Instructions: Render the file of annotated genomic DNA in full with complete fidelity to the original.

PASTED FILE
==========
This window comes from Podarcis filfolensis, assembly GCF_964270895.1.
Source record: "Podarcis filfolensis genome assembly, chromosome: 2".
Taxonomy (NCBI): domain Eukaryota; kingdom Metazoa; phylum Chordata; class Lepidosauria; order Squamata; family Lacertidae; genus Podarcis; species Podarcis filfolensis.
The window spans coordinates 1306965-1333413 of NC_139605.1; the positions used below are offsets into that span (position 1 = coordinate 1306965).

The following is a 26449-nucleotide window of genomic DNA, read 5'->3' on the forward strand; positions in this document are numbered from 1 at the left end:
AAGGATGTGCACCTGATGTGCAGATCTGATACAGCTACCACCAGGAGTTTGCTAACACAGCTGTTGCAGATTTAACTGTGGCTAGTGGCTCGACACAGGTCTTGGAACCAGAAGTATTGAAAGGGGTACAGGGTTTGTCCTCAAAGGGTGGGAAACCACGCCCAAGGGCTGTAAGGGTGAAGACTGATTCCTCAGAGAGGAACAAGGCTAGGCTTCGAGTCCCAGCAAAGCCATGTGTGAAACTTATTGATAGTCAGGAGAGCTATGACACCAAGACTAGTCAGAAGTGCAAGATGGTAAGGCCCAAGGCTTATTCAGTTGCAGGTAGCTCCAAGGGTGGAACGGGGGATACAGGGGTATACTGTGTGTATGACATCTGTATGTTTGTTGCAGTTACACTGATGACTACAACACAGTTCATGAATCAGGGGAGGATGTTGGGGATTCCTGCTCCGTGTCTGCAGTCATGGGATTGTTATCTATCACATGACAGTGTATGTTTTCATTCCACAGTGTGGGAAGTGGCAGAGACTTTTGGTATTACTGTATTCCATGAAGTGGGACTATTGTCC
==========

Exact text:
This window comes from Podarcis filfolensis, assembly GCF_964270895.1.
Source record: "Podarcis filfolensis genome assembly, chromosome: 2".
Taxonomy (NCBI): domain Eukaryota; kingdom Metazoa; phylum Chordata; class Lepidosauria; order Squamata; family Lacertidae; genus Podarcis; species Podarcis filfolensis.
The window spans coordinates 1306965-1333413 of NC_139605.1; the positions used below are offsets into that span (position 1 = coordinate 1306965).

The following is a 26449-nucleotide window of genomic DNA, read 5'->3' on the forward strand; positions in this document are numbered from 1 at the left end:
AAGGATGTGCACCTGATGTGCAGATCTGATACAGCTACCACCAGGAGTTTGCTAACACAGCTGTTGCAGATTTAACTGTGGCTAGTGGCTCGACACAGGTCTTGGAACCAGAAGTATTGAAAGGGGTACAGGGTTTGTCCTCAAAGGGTGGGAAACCACGCCCAAGGGCTGTAAGGGTGAAGACTGATTCCTCAGAGAGGAACAAGGCTAGGCTTCGAGTCCCAGCAAAGCCATGTGTGAAACTTATTGATAGTCAGGAGAGCTATGACACCAAGACTAGTCAGAAGTGCAAGATGGTAAGGCCCAAGGCTTATTCAGTTGCAGGTAGCTCCAAGGGTGGAACGGGGGATACAGGGGTATACTGTGTGTATGACATCTGTATGTTTGTTGCAGTTACACTGATGACTACAACACAGTTCATGAATCAGGGGAGGATGTTGGGGATTCCTGCTCCGTGTCTGCAGTCATGGGATTGTTATCTATCACATGACAGTGTATGTTTTCATTCCACAGTGTGGGAAGTGGCAGAGACTTTTGGTATTACTGTATTCCATGAAGTGGGACTATTGTCC